An informal group of Wisconsin dentists is petitioning the Wisconsin Dentistry Examining Board to carefully consider a proposal that they say would raise the cost of dental treatments using oral sedation without providing any additional safety or service.
The Concerned Dentists of Washington (CDW) contends that if the proposed changes are approved, the resulting higher dental fees will drive patients away, particularly patients with lower incomes who often most need dental care that requires sedation.
The CDW is asking other Wisconsin dentists to express their concern by adding their name to the online petition.
The group says that its appeal is noteworthy because many of its members would not be subject to the new regulations themselves since there is a provision to “grandfather in” existing oral sedation permit holders.
Under the proposal now in front of the board, future Wisconsin dentists would have to undergo the same rigorous sedation training as IV sedation-permitted dentists to obtain a permit to provide “moderate oral sedation.”
The CDW says that the fact that the new regulations would grandfather in some of the estimated 400 Wisconsin dentists who already hold oral sedation permits is conclusive proof that the existing rules present no danger to patients.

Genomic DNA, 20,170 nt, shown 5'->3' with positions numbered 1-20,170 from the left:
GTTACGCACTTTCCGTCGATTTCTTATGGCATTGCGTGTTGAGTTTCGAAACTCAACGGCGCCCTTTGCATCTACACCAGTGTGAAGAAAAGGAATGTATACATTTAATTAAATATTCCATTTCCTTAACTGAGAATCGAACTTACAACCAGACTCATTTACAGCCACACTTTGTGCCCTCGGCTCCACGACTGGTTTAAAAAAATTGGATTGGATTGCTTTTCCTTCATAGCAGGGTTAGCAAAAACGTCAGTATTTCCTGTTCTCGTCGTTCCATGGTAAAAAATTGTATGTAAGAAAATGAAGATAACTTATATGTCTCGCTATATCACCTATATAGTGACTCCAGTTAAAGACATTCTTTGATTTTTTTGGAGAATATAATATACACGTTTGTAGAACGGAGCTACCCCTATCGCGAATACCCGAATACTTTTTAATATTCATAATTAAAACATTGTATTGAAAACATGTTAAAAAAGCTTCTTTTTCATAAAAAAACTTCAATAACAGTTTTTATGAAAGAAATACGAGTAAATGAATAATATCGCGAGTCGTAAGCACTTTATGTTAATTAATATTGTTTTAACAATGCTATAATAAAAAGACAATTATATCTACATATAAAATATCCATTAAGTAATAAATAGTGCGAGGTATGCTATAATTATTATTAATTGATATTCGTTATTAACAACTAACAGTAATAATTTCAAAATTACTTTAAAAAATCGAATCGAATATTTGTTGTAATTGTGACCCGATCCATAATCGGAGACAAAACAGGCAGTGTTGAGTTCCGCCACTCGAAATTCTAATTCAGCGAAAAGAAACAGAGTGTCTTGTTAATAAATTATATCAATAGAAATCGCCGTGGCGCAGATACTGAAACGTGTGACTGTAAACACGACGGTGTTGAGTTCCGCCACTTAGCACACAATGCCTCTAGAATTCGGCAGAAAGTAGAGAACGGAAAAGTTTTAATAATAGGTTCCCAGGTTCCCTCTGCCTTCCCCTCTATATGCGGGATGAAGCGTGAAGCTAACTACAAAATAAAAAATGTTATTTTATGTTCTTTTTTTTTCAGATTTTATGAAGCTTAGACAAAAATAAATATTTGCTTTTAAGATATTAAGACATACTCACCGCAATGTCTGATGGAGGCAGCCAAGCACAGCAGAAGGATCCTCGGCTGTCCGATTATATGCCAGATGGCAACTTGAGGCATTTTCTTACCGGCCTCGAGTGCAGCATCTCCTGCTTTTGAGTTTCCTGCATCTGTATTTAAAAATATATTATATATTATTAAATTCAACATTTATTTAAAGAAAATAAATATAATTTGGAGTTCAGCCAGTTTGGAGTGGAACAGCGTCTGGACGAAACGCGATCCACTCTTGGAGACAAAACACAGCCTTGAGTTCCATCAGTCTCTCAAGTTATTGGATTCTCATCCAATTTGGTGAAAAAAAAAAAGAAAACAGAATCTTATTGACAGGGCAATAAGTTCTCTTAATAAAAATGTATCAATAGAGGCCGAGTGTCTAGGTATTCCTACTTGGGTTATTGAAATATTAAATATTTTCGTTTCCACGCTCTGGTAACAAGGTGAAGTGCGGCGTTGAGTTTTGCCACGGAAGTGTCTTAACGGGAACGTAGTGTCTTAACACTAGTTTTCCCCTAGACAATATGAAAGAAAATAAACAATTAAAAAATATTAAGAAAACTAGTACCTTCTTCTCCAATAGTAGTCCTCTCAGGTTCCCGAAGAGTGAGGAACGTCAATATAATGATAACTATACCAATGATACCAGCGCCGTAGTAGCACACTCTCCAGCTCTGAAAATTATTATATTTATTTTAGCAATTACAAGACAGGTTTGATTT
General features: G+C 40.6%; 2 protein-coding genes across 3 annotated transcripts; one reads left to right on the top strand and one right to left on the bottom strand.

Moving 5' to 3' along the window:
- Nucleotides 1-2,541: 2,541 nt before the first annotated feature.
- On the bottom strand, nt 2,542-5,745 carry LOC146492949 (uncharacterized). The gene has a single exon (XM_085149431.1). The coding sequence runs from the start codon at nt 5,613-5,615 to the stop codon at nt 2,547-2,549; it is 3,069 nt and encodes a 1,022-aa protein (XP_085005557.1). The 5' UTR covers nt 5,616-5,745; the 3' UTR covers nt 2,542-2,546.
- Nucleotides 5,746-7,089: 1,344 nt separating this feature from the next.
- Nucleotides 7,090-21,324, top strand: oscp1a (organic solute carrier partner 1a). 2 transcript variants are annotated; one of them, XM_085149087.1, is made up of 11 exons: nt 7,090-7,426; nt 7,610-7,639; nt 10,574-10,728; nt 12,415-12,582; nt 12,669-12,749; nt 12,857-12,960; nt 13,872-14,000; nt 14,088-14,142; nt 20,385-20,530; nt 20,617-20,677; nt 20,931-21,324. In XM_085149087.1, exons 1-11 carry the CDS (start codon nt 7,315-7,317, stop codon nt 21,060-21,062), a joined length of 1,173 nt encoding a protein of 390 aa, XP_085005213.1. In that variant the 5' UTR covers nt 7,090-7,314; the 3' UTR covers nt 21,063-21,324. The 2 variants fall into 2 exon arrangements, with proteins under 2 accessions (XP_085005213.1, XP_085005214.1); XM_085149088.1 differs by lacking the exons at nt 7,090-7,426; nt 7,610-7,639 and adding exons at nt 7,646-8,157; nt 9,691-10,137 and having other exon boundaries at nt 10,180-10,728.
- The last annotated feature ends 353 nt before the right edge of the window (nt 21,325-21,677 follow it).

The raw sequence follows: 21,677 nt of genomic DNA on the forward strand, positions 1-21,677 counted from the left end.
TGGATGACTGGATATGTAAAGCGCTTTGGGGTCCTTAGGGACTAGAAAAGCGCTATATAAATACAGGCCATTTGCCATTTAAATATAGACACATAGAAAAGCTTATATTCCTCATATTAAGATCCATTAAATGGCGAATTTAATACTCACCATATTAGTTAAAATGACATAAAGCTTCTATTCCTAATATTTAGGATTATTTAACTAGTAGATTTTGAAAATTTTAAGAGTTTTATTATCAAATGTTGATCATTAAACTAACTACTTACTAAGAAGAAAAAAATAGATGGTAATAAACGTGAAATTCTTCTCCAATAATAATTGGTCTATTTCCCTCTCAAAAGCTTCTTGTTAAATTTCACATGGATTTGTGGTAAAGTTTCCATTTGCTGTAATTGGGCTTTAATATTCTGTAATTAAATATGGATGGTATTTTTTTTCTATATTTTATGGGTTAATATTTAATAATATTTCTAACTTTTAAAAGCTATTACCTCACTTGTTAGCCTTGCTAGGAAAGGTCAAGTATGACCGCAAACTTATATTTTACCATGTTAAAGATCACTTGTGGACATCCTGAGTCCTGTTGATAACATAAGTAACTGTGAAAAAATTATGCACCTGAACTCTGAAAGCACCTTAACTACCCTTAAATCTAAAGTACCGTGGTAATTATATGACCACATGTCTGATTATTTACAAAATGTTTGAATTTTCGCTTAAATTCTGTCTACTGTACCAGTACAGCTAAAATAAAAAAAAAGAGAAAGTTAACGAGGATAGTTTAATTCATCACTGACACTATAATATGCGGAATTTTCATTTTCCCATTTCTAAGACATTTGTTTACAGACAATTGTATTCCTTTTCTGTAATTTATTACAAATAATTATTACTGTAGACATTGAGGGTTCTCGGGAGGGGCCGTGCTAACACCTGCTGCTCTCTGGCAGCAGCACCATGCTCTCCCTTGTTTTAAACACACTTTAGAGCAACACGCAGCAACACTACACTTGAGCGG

The group further says that it knows of no evidence under existing state regulations and standards of care that any patient has been seriously injured by an oral sedation dentist who adheres to the rules currently in effect.
By the CDW’s estimate, more than 60,000 state residents have been safely and effectively treated by dentists practicing under existing permit requirements.
The proposed regulations mirror guidelines approved in 2016 by the ADA, the CDW says, though more than 20 states have rejected those updates. Instead, the CDW adds, those states continue to rely on rules that resemble those Wisconsin already has in place.
The 2016 ADA guidelines and the proposed Wisconsin regulations are supported by a small but influential group of dental specialists, the CDW says, including oral surgeons, who many general dentists believe are acting more out of economic self-interest than a desire to protect patients.
If Wisconsin regulators require general dentists who administer oral sedation to receive the same training as those who administer IV sedation, the CDW says, they will force many patients who need sedation dentistry to seek high-priced specialists or skip dental care altogether.
The CDW further emphasizes that there is no scientific or clinical evidence that patients in those states that have not embraced the ADA guidelines have any higher incidents of patient injuries.